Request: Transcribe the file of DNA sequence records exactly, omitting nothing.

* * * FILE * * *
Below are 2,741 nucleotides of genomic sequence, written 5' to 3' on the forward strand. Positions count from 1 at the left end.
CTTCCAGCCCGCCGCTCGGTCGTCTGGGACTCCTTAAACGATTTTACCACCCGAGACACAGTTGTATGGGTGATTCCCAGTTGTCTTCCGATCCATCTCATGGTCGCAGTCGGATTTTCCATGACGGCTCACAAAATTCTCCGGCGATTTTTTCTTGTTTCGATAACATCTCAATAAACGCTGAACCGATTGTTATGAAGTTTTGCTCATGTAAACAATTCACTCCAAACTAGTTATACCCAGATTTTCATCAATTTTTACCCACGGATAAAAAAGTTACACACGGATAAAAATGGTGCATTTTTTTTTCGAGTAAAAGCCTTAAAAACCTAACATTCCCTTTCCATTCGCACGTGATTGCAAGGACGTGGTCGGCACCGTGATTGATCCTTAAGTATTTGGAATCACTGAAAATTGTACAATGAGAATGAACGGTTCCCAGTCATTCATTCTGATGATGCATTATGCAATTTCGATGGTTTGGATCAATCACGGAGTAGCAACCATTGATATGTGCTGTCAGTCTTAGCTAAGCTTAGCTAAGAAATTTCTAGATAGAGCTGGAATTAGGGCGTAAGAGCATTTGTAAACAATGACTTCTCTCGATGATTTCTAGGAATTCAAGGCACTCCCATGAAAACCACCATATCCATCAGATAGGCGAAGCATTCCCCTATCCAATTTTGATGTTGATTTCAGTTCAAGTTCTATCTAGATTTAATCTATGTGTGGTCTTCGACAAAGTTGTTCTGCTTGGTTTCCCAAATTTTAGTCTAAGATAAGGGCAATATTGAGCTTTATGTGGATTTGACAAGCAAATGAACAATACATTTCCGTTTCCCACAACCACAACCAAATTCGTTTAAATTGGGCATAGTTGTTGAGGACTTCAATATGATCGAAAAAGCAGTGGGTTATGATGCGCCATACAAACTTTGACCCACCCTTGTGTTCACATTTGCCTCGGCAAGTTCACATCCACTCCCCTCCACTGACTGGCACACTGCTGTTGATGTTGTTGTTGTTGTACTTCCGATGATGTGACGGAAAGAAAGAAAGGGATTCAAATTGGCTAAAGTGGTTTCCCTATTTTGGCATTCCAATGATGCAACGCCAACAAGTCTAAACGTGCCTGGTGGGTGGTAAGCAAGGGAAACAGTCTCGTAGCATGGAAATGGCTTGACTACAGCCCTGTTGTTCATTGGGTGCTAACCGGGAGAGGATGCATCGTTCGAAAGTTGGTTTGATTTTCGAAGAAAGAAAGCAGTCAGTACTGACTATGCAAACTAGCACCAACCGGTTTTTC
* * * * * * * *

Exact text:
Below are 2,741 nucleotides of genomic sequence, written 5' to 3' on the forward strand. Positions count from 1 at the left end.
CTTCCAGCCCGCCGCTCGGTCGTCTGGGACTCCTTAAACGATTTTACCACCCGAGACACAGTTGTATGGGTGATTCCCAGTTGTCTTCCGATCCATCTCATGGTCGCAGTCGGATTTTCCATGACGGCTCACAAAATTCTCCGGCGATTTTTTCTTGTTTCGATAACATCTCAATAAACGCTGAACCGATTGTTATGAAGTTTTGCTCATGTAAACAATTCACTCCAAACTAGTTATACCCAGATTTTCATCAATTTTTACCCACGGATAAAAAAGTTACACACGGATAAAAATGGTGCATTTTTTTTTCGAGTAAAAGCCTTAAAAACCTAACATTCCCTTTCCATTCGCACGTGATTGCAAGGACGTGGTCGGCACCGTGATTGATCCTTAAGTATTTGGAATCACTGAAAATTGTACAATGAGAATGAACGGTTCCCAGTCATTCATTCTGATGATGCATTATGCAATTTCGATGGTTTGGATCAATCACGGAGTAGCAACCATTGATATGTGCTGTCAGTCTTAGCTAAGCTTAGCTAAGAAATTTCTAGATAGAGCTGGAATTAGGGCGTAAGAGCATTTGTAAACAATGACTTCTCTCGATGATTTCTAGGAATTCAAGGCACTCCCATGAAAACCACCATATCCATCAGATAGGCGAAGCATTCCCCTATCCAATTTTGATGTTGATTTCAGTTCAAGTTCTATCTAGATTTAATCTATGTGTGGTCTTCGACAAAGTTGTTCTGCTTGGTTTCCCAAATTTTAGTCTAAGATAAGGGCAATATTGAGCTTTATGTGGATTTGACAAGCAAATGAACAATACATTTCCGTTTCCCACAACCACAACCAAATTCGTTTAAATTGGGCATAGTTGTTGAGGACTTCAATATGATCGAAAAAGCAGTGGGTTATGATGCGCCATACAAACTTTGACCCACCCTTGTGTTCACATTTGCCTCGGCAAGTTCACATCCACTCCCCTCCACTGACTGGCACACTGCTGTTGATGTTGTTGTTGTTGTACTTCCGATGATGTGACGGAAAGAAAGAAAGGGATTCAAATTGGCTAAAGTGGTTTCCCTATTTTGGCATTCCAATGATGCAACGCCAACAAGTCTAAACGTGCCTGGTGGGTGGTAAGCAAGGGAAACAGTCTCGTAGCATGGAAATGGCTTGACTACAGCCCTGTTGTTCATTGGGTGCTAACCGGGAGAGGATGCATCGTTCGAAAGTTGGTTTGATTTTCGAAGAAAGAAAGCAGTCAGTACTGACTATGCAAACTAGCACCAACCGGTTTTTC